Brazil Won't Call
There is an expression in French that says “A train can often hide another train.” It's an expression that addresses the fact that railroad tracks in rural parts of France are often unprotected, and that after the first train has gone through a second one might come next, hidden, and hit you blindly. An American company contacted Valérie about a problem it was experiencing in Brazil, which made her think of that French saying.
In a nutshell, the managing director of the company’s Sao Paolo subsidiary had a bad attitude problem, according to the Vice President of International Operations. By the time Valérie was contacted, all they could think about was fire, fire, fire! The Vice President told Valérie that the Brazilian managing director was incompetent, uncooperative, and belligerent. There was no doubt in his mind that the managing director had to go.
Valérie was hired by the company to travel to Brazil and reassure the Brazilian staff that the problem would soon be solved. However, when Valérie arrived in Sao Paolo, she was confronted with a very different reality. Through several hours of personal interviews, Valérie learned that the managing director was actually considered an effective leader, highly respected by her staff and her industry colleagues in Brazil. It was also made clear that if the managing director was forced-out, many of her staff members would leave with her. It became apparent to Valérie that the real problem was cross-cultural misinterpretation.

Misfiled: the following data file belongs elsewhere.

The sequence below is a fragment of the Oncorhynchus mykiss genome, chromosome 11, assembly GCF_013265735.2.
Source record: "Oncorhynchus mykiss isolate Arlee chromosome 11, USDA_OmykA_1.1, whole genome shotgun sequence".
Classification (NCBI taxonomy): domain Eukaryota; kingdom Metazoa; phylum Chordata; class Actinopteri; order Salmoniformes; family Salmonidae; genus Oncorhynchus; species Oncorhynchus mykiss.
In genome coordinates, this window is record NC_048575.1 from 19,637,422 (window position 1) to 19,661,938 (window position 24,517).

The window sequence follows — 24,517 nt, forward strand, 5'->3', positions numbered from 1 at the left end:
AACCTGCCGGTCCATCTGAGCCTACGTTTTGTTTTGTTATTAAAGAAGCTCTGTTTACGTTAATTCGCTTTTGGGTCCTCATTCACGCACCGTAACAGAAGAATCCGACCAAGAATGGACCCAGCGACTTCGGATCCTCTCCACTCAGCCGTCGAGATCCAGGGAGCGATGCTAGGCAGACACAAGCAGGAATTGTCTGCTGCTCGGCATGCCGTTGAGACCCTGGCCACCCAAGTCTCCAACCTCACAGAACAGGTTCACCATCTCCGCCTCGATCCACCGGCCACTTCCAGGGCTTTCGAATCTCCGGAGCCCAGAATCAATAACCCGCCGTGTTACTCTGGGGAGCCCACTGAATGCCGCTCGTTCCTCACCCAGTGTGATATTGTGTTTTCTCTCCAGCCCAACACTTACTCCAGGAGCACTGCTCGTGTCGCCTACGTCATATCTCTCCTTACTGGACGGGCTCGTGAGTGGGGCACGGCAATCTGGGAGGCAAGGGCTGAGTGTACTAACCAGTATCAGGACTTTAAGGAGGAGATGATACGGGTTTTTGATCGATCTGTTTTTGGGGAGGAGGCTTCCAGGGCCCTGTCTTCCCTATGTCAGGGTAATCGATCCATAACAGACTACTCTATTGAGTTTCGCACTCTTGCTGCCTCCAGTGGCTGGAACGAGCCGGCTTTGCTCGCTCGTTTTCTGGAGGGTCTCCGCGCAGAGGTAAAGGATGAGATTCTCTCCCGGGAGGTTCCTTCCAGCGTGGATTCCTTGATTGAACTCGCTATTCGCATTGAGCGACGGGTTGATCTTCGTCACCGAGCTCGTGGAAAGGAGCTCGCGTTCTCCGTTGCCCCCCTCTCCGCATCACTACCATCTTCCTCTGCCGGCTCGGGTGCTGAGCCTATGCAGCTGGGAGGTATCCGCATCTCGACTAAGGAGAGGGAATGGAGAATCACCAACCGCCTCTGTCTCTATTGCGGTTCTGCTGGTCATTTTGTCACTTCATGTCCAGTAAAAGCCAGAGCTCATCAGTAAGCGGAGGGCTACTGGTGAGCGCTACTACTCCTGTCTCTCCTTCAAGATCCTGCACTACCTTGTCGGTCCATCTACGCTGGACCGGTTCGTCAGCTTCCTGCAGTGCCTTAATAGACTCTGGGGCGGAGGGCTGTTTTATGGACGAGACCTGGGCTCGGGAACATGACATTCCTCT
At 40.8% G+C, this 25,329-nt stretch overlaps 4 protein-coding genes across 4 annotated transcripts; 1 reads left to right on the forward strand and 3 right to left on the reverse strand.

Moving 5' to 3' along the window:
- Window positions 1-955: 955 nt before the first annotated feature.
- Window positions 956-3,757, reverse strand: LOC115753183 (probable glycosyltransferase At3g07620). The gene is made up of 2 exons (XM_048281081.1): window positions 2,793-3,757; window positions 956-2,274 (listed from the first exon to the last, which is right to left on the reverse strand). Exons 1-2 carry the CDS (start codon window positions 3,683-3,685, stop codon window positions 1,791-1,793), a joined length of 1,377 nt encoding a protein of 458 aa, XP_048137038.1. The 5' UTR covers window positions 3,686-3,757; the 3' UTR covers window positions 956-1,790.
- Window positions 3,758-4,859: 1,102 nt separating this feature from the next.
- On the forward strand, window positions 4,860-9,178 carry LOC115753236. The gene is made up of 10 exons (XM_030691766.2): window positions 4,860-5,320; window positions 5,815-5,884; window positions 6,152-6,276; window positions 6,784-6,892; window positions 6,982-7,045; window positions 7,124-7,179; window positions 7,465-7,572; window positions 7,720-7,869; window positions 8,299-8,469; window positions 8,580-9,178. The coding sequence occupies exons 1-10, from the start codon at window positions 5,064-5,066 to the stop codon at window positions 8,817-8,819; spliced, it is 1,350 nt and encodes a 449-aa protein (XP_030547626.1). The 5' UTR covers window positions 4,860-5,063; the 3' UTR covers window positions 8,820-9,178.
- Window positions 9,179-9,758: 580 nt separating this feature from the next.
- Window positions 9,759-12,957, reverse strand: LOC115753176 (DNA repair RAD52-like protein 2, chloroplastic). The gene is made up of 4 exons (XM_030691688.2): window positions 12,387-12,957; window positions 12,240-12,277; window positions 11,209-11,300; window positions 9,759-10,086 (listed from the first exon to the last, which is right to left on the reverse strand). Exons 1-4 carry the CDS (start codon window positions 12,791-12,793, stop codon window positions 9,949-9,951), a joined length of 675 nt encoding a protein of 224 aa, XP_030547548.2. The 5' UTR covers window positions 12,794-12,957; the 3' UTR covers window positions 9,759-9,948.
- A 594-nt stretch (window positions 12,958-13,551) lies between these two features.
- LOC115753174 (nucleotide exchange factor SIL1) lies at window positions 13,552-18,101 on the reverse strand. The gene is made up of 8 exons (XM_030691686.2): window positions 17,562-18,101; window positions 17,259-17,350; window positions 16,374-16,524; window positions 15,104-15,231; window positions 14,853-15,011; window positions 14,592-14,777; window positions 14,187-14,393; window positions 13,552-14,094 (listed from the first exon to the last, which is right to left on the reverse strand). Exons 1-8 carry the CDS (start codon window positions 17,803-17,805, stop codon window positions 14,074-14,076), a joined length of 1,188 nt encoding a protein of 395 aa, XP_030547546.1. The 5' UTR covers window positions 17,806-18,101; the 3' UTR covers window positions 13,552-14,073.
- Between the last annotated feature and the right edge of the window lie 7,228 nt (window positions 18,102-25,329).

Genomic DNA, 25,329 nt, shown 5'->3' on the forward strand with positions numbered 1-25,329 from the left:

After reviewing many email exchanges, Valérie also realized that the tone of the U.S. executives was easily interpreted as abrasive, disrespectful, and condescending. The Brazilian manager did not feel appreciated as a full-fledged partner who had something to contribute to the international growth of the company. As a result, her willingness and desire to cooperate turned into reluctant participation, which was misinterpreted by the U.S. executives as internal sabotage.
Upon her return, Valérie explained to the U.S. executives that forcing out the managing director would create havoc in the Brazilian office, leading to major losses of revenue and credibility in-country. In Valérie’s view, the approach had to be modified to create a climate that was more inclusive, more respectful, and more integrated. For example, conference calls with the Brazilian office could not take place every week at 3:00 p.m. Pacific Standard Time, forcing the Brazilians to stay after hours to participate. Also, hiring a regional manager for Latin America who spoke both Spanish and Portuguese (in addition to English) and who was at ease with Latin cultures was highly desirable. Finally, providing local managers some latitude with regard to hiring, marketing, and expense accounting in their own country was also recommended.
Valérie then conducted a class for the U.S. executives on how to recognize and approach different cultural perspectives. An equivalent training was conducted for the Brazilian office, teaching staff how to work with colleagues in the United States, where the business culture focuses mainly on transactions instead of relationships. Providing people with tools and assisting them in understanding their own cultural DNA went a long way. Dialog and respect between the offices improved. U.S. executives came to understand that treating people as part of the bottom line in Latin America would erode competence and enthusiasm.
Is your company experiencing similar problems? If so, pease, give us a call at 503-710-1234. We would welcome the opportunity to work with you.